Shiny Obsolete Silver Objects By Matt Duggan

Shiny Obsolete Silver Objects

We are distracted magpies made of skin and metal
slowly building our own prisons brick by brick.

Absorbed inside the world of a small black case,
that wields our knowledge and power.
We fly between truth and lie

A bird without a final destination
our calling for the silver that detracts us
as the lighting glint in a city is more powerful
than the empathy inside our being;

We collect shiny obsolete silver objects
replacing them every other year
Our behaviour has always been engineered

our desensitised response to any blood soaked image
is to buy even more useless shiny goods
We are distracted magpies made of skin and metal,
slowly building our own prisons brick by brick.

By Matt Duggan


My work has appeared in The Journal, Osiris, The Dawntreader, Prole, Ink, Sweat, and Tears, Algebra of Owls, The Seventh Quarry. My first full collection Dystopia 38.10 (erbacce-press) won the erbacce prize for poetry in 2015 and in 2016 I won the Into the Void Poetry Prize with my poem Elegy for Magdalene.

A Letter to Mason, age 8 ½, Mason O’Hern

A Letter to Mason, age 8 ½,

I know you don’t recognize that name but
twelve years from now,
your best friends will start to call you that
and you will finally feel home.

At fifteen, you meet a boy
and will not listen when everyone wants you to leave him alone.
Bad things happen to good people and sometimes
bad people look
like the boy from youth group
who is all tattoos and smooth talking.

When you realize you are a boy,
you are twenty one
rising from the ashes of that night.

Know you were he
before him.
Do not give him credit he does not deserve.
You are more
than the things he stole from you.

I want to give this story a pretty ending
tell you that it’s okay because
you meet a girl and fall in love.
that hasn’t happened yet.

But, Mason it is fourteen years later,
and you are still alive
even after everything telling you to give up.

You made it through.

-Mason, age 22 ¼

By Mason O’Hern


Mason O’Hern is a genderqueer poet whose work centers on disability, identity, mental illness, and healing.

Puritan U By Kristin Garth

Puritan U

Your major, poli sci, Puritan U,
where Dad, all done, exiles you : “find the one,”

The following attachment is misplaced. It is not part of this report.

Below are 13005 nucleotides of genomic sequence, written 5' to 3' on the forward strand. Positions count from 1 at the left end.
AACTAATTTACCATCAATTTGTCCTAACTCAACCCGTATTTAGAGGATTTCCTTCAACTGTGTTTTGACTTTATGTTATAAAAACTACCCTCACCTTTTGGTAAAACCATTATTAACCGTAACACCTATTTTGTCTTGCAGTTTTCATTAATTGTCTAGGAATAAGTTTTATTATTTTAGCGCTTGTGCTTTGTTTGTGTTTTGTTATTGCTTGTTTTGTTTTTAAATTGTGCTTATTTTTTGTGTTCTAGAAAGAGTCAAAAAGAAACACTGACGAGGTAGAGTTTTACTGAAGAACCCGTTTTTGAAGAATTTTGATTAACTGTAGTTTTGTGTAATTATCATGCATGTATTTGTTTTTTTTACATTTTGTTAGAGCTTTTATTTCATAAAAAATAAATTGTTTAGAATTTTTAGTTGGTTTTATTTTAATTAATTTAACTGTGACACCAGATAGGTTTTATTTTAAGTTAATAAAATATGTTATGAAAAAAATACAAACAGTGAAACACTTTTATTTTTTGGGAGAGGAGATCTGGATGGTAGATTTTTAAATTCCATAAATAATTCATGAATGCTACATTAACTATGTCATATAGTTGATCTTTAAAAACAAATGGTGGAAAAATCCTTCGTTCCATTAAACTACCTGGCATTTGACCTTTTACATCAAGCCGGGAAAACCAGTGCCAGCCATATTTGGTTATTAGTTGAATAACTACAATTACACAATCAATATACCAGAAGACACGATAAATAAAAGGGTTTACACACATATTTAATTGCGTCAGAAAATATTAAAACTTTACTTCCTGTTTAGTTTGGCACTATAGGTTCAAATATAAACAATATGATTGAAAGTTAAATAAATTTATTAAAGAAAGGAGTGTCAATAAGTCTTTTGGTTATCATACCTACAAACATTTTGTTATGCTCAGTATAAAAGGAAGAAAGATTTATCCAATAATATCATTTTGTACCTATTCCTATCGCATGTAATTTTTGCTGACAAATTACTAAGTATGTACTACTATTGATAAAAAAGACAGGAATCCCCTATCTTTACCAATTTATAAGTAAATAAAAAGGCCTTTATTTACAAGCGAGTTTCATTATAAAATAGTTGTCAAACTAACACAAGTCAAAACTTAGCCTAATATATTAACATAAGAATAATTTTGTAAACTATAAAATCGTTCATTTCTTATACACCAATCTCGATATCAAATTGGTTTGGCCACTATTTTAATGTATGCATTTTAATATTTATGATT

ambitious, just like him, recognizes you,
his secret sin, a spiritual son.

Reforestation camping trip, in back
of van, with strangers sit. A man, law school,
and you’re 18, female his fans, a pack
that preens: “the feminist”; they drool.

Mistake of sleep, you think, his errant hand
between your legs. Don’t understand. You
will later, sleeping bag. A wedding band
on choking hand. You’re opened and subdued.

One more pretender forces his way in.
Five states away, underneath again.

By Kristin Garth


Kristin Garth is a poet from Pensacola and a sonnet stalker. Her sonnets have stalked the pages of Occulum, Ant-Heroin Chic, Rise Up Review, Fourth & Sycamore, Drunk Monkeys, Moonchild Magazine and many other publications. Her poetry dollhouse chapbook Pink Plastic House: Three Stories of Sonnets will be released spring 2018 by Maverick Duck Press.

Portrait of Film as Nuclear Weapon By Rishika Aggarwal

Portrait of Film as Nuclear Weapon

In which the first stroke is cataloguing ways to reimagine
death threats. Catching extravagance gleaming
in the precision of salivating mobs.

Arrows pared back, and determined to plunder. Questioning
how to pitch a tent between waterlogged cemeteries
and toxic spectacles.

School bus yellow, and highlighting a vision of
flamboyant repetition. Pitching a tent somewhere
between toxic masculinity and unfolding a spectacle.

Alternatively, another way to seduce tradition,
parallel an identity. Alternatively, another way to paint a country
to standstill.

By Rishika Aggarwal


Rishika Aggarwal is a poet from Mumbai, India. She’s been reading for as long as she can remember, and dreaming of being a writer for about as long. Her work has been featured, or is upcoming, in The Rising Phoenix Review, Vagabond City Lit, Picaroon Poetry’s Deranged, and Sapphic Swan Zine. You can find more of her work in her blog, and at

Frontline By Elijah Noble El


A little distance. A little sad song.
A little distance, between here and there.
A little slow dance. Here there is love and understanding.
The space between the hand and the gun,
the memory and the bullet,
here there is your voice saying I’ll see you on the other end of the world.
We all need a little distance where we can get our thoughts straight.
I’m holding on while you’re letting go and in that space lies
the war we told ourselves we’d never start.

The deer wants to be the wolf because the wolf is strong.
The wolf wants to be the deer because the deer doesn’t have to be.
Tired, so tired of the love and the chase,
everyone sets down the war at the frontline.
A little peace time where we can get our thoughts straight.

The only reason the deer still lives,
it waits for the day the baby comes back,
not knowing the baby was ripped from gut to neck by the creek.
We all need a little sad song where we can learn to let go,
and then let go.

As I promised when the napalm came down,
I’ll keep my light on for you until the light goes out.
Then I’ll have a drink and close my eyes until the lights go out.